Several Thai friends told me not to go. One said it would be dangerous. Another warned against "turbulence" (Thais consulting their English-Thai dictionaries sometimes come up with understandable but rather odd translations). I didn't know what to expect, but thought I'd be seen as a tourist who had lost his way from Khao San Road not far to the south. What I didn't expect was the overwhelming warmth and friendliness I received. People smiled, they flashed me the thumbs up sign, and they asked where I was from. That it was America seemed to delight many. They shook my hand. Only one indicated the non-red color of my shirt, but he smiled as he pinched the material.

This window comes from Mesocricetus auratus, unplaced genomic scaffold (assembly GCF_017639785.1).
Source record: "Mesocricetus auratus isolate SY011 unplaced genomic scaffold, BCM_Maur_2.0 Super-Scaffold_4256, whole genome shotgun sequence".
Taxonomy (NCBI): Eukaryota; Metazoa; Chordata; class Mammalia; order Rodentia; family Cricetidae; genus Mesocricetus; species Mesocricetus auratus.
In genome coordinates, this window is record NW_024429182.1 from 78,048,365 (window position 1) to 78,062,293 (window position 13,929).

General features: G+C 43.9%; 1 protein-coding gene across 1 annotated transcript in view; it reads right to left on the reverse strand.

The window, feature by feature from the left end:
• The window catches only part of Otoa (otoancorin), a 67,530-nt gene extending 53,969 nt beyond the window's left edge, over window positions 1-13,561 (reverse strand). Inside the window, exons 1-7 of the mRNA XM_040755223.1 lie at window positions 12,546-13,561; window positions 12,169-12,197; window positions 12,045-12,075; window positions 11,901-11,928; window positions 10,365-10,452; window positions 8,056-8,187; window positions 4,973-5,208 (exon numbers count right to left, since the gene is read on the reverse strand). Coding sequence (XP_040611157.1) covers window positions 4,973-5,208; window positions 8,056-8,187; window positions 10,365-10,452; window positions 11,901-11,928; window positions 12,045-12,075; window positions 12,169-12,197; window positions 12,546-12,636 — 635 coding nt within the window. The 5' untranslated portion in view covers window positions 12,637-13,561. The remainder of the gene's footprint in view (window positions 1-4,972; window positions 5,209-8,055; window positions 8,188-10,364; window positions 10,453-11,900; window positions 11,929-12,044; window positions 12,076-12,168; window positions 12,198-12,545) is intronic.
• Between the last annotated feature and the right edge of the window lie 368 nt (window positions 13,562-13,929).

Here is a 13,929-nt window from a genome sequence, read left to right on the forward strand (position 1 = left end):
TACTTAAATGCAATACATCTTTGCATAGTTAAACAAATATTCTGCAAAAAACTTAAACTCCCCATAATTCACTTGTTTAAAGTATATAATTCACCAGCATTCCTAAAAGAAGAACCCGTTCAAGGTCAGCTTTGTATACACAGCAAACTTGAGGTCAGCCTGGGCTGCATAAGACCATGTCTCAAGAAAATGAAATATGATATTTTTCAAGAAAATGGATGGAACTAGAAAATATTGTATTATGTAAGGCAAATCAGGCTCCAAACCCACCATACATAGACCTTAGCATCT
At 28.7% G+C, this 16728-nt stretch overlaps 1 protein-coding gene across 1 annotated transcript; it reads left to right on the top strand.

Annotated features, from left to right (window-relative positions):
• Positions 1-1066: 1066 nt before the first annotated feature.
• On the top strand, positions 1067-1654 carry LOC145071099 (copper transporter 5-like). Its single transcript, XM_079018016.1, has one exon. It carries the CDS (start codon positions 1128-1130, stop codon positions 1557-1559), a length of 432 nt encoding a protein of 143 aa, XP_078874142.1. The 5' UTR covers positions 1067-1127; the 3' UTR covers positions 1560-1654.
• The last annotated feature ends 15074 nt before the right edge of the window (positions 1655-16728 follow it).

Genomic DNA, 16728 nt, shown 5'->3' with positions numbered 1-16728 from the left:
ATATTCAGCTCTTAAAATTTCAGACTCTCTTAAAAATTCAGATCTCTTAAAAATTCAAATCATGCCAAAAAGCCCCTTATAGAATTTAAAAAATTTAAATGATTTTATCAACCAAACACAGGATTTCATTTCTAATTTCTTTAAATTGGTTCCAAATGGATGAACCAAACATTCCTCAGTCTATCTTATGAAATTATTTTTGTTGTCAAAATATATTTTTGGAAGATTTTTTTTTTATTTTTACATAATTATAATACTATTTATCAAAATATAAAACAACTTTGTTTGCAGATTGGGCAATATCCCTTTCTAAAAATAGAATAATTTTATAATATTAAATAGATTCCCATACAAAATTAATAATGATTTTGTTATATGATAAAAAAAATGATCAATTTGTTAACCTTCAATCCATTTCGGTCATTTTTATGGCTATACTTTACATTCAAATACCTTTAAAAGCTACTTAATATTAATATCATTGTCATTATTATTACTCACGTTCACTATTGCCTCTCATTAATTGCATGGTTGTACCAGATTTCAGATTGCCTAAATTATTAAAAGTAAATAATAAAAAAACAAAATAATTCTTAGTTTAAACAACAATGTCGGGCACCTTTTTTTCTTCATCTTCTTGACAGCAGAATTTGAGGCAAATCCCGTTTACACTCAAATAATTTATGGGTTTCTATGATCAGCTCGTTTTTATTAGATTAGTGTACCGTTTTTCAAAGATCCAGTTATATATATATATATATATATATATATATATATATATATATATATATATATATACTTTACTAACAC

Since the entrance to Prem's street was blocked by a phalanx of police, I walked in the humid heat down an empty Phitsanulok Road, normally a major thoroughfare, to Ratchsima and around the corner. At the next intersection I could see a throng of people, including trucks full of demonstrators, who were pushing against the police guards in front of Prem's mansion. They were singing and cheering and singing and waving those silly clappers that look like little feet and which were initially used by the yellow mob to amplify applause. I was overwhelmed with emotion, moved by the moment to tears I cannot explain. The red shirts are probably dominated by the rural poor, people most hurt by the global economic collapse, and here they were in the streets cheering for democracy and an end to the tyranny of elites. I thought of the tranquilized Americans I left behind, secure in their consumer comforts, who let a cruel Bush regime trample on freedom and democracy for eight years without taking to the streets as these courageous Thais were doing.